Economic Outlook 2H2016
Moderate growth after a volatile first half
Friday, June 10, 2016 — Volatile oil prices and negative interest rates, the risk of deflation and helicopter money, a 'Brexit' and elections in the United States: these are some of the factors that are making 2016 an eventful economic year. Koen De Leus, Senior Economist at KBC, Johan Van Gompel, Senior Economist at KBC and Bernard Keppenne, Chief Economist at CBC, examine the fortunes of the global economy and look ahead to the second half of 2016. They also zoom in on the economic outlook for Belgium and focus on regional development in Flanders and Wallonia.
A bumpy ride. That's the least that can be said of the distance covered in the first quarter. The markets plummeted nearly 20% in the aftermath of the first Fed interest rate rise in December and out of fear of global recession: the emerging markets cracked, commodities fell and the Chinese renminbi depreciated.
The resurgence came in the middle of February. The US central bank projected two instead of four interest rate rises; the fall in the dollar stabilised exchange rates in the emerging markets; oil bottomed out and is now twice the level it was in mid-February.
What lies in store in the coming half of the year? The international environment remains fragile. The emerging markets have stabilised. The Fed's hesitation at quickly raising the interest rate staunched the outflow of volatile portfolio investments. The US economy went through a temporary dip in the first quarter, but domestic demand remained resilient. In Europe, however, growth was surprisingly strong. Sustained, albeit somewhat slower, growth is certainly on the cards here for the rest of the year.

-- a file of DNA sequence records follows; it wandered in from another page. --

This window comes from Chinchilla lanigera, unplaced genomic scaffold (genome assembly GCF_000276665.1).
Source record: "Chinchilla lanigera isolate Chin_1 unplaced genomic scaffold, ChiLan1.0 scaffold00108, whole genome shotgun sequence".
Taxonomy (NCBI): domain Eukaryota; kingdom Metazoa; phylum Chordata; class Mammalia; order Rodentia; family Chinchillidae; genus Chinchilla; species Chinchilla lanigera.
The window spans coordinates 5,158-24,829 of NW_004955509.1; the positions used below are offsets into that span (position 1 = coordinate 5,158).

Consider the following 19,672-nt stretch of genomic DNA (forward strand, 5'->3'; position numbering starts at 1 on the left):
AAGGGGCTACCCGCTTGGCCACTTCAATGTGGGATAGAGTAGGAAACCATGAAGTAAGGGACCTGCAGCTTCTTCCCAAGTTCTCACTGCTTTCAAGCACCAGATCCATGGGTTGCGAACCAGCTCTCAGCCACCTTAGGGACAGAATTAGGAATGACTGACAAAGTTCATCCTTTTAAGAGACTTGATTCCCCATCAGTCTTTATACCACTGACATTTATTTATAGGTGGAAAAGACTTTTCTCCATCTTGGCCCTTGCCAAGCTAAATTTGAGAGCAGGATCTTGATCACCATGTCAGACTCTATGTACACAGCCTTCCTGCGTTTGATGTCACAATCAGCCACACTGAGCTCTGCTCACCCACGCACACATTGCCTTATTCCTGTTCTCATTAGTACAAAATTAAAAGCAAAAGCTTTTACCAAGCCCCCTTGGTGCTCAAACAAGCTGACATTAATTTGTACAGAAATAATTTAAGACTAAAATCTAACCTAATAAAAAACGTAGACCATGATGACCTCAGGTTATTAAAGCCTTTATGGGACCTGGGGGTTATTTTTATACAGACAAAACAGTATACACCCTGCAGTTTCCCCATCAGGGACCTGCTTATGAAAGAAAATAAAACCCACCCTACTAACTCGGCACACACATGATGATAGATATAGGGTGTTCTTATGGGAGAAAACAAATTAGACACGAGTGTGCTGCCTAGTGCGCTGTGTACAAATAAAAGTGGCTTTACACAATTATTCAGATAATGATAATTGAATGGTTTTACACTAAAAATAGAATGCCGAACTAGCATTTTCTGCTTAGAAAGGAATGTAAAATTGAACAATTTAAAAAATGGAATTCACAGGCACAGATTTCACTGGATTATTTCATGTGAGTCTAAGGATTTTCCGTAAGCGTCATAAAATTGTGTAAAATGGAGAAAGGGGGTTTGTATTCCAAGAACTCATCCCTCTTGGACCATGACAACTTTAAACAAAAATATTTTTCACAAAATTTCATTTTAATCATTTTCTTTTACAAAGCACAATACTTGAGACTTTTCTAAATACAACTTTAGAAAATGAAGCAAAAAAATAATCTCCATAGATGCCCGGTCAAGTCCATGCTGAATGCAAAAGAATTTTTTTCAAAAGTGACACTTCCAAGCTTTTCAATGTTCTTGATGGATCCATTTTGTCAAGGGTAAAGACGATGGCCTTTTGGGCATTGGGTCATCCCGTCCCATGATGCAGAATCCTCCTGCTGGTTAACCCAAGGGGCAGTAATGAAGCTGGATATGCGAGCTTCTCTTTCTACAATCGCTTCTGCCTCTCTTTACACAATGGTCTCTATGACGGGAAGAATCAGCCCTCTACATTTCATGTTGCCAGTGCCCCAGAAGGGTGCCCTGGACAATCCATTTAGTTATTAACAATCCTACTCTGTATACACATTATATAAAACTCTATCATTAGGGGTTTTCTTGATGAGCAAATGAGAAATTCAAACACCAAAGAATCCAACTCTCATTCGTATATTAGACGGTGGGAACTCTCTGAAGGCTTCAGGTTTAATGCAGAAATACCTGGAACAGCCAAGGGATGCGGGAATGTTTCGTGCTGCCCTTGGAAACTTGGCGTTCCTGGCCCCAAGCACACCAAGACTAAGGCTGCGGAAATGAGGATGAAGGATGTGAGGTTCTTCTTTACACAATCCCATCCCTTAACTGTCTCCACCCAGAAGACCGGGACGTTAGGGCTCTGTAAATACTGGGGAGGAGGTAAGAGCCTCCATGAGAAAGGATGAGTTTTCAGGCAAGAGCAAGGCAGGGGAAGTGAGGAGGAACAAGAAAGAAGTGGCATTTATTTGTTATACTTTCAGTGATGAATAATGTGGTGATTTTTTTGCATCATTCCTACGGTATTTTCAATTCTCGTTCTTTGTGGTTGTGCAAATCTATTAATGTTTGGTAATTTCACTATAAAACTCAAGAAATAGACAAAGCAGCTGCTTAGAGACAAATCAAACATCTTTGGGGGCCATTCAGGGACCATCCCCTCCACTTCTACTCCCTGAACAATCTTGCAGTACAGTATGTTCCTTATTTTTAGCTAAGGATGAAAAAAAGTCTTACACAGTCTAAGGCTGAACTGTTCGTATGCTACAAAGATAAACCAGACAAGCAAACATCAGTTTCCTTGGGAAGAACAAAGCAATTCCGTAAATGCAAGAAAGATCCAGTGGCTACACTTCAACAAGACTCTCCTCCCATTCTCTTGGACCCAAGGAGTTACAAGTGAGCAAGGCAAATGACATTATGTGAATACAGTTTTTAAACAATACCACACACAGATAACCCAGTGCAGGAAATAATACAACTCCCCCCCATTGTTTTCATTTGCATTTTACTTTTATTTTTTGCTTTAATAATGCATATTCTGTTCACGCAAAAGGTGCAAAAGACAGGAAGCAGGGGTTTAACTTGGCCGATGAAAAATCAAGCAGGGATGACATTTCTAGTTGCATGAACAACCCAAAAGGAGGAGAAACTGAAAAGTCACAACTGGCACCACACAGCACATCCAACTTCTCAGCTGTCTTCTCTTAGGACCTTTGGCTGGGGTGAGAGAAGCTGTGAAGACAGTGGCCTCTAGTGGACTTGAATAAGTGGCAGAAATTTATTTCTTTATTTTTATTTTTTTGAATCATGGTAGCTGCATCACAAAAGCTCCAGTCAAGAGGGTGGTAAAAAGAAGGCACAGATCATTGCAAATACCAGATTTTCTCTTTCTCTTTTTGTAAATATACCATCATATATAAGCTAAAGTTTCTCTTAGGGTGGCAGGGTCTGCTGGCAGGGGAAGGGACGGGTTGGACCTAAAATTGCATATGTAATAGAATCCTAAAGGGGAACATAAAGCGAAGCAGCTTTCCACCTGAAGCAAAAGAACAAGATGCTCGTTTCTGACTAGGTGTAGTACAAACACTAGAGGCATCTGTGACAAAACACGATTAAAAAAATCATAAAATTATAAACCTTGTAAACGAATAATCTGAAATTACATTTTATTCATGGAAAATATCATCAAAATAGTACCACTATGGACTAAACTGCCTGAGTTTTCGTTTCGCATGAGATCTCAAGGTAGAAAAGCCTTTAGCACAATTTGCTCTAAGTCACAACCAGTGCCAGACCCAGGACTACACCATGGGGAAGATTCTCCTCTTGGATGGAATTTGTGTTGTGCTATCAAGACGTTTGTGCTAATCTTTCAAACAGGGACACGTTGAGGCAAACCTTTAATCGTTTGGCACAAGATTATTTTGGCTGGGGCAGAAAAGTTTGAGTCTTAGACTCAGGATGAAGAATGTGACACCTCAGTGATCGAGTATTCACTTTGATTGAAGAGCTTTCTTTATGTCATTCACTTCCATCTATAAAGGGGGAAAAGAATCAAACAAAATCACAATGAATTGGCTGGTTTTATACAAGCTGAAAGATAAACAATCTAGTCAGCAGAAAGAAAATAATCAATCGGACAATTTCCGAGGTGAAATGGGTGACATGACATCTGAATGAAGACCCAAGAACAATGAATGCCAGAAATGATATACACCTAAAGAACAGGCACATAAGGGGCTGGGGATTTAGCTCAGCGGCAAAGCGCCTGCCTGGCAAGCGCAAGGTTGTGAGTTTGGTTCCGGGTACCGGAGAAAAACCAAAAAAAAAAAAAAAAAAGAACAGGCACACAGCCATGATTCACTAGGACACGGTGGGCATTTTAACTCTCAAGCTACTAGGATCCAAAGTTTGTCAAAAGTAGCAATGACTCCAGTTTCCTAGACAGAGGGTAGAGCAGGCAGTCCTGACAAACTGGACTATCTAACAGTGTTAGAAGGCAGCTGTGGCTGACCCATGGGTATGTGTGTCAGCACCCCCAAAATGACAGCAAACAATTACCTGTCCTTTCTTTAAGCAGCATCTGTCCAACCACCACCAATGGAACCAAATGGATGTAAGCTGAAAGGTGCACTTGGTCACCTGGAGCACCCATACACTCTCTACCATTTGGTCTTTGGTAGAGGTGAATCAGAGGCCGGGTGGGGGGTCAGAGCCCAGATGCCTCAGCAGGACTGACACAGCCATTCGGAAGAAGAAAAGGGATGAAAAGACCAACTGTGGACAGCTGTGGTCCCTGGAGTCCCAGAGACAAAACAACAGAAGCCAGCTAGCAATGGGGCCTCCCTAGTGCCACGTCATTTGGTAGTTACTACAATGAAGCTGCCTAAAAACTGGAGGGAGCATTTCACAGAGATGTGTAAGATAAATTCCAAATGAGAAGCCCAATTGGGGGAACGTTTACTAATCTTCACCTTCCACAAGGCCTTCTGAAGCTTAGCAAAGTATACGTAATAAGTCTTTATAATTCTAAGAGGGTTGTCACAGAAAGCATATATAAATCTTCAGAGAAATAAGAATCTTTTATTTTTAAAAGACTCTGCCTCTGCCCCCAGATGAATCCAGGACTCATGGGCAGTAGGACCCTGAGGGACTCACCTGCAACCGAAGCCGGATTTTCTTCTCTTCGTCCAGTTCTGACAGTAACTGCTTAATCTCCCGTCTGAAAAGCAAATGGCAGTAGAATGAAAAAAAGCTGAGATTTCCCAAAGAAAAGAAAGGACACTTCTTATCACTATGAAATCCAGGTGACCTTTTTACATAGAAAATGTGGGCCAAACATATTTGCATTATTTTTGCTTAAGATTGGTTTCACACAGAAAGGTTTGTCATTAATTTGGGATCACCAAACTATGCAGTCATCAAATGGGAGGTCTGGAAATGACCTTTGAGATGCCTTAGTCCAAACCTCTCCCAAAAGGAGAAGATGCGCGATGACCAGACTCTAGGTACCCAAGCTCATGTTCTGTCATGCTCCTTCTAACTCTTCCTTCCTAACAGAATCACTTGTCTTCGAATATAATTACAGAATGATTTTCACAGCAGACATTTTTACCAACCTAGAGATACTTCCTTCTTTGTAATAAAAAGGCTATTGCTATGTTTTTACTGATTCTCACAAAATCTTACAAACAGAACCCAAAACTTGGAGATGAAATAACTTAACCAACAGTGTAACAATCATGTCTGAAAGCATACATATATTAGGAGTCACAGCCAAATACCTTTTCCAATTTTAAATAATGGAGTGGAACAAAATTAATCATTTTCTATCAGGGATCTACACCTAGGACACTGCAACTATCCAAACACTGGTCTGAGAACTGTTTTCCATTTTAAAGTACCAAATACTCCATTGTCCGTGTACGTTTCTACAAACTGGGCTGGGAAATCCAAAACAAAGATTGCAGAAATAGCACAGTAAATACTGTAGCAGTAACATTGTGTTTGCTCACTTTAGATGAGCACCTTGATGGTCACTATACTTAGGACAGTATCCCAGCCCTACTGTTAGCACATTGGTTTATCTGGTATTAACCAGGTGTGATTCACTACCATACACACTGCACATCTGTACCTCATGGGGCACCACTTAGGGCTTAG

One of today's enigmas is why recovery can't really get going in Europe. It certainly has nothing to do with the more restrictive budgetary policy than in the US. Between 2011 and 2013, spending cuts shaved 1 percentage point off euro-area growth and 1.6 percentage points off growth in the US. Today, both regions have a slightly expansive budgetary policy.
At the moment, the relatively greater restraint on growth in Europe than in the US stems from the ever-high risk premiums for companies (due to a fragmented European capital market) and the lack of investment. In addition, structural problems (a rigid labour market, fragmented product market) are holding growth in productivity back at levels beneath the US's. The inexorable calls for the ECB, European Commission and other bodies to carry out grass-roots reform are still falling on deaf ears.
Divergent interest rate policies
Over the year as a whole, we expect moderate growth of 1.6% in the euro area and 1.7% in the US (owing to the weak first quarter). Monetary policy remains flexible. There is a good chance that Japan could evolve towards an even more negative interest rate. The ECB is sitting on the sidelines to wait and see what the impact will be of the latest measures, such as buying up corporate bonds and granting new long-term loans. A further fall in the US dollar could galvanise America into more action.
We do not expect any such fall. The Fed is determined to raise the interest rate. However, the circumstances are not yet ideal. The recent uninspiring labour report would indicate that the next rate rise will sooner be something for September, with perhaps a second rate rise before the end of this year. The differences between the Fed's intentions and the ECB's should push the exchange rate up towards 1.10 US dollars to a euro. If the Fed continues to put off, then, in time, there is a risk that the market will reposition itself. It isn't then ruled out that the dollar will take an utter thrashing and the euro will sky-rocket, with all the deflationary consequences that would bring – a nightmare scenario for ECB president Mario Draghi.
Of course, there are other risks that could turn this basic scenario on its head. Rampant inflation as a result of the US labour shortage would give bond markets a thorough pasting. The interest rate markets are counting on just one rate rise this year. However, the largest risk is in the short-term. Brexit would certainly undermine consumer and producer confidence in the UK, and also in the rest of the euro area, with the markets slumping by 20%. A sharp drop in economic growth is then fact. If other countries were to follow the British example, a domino effect also couldn't be ruled out.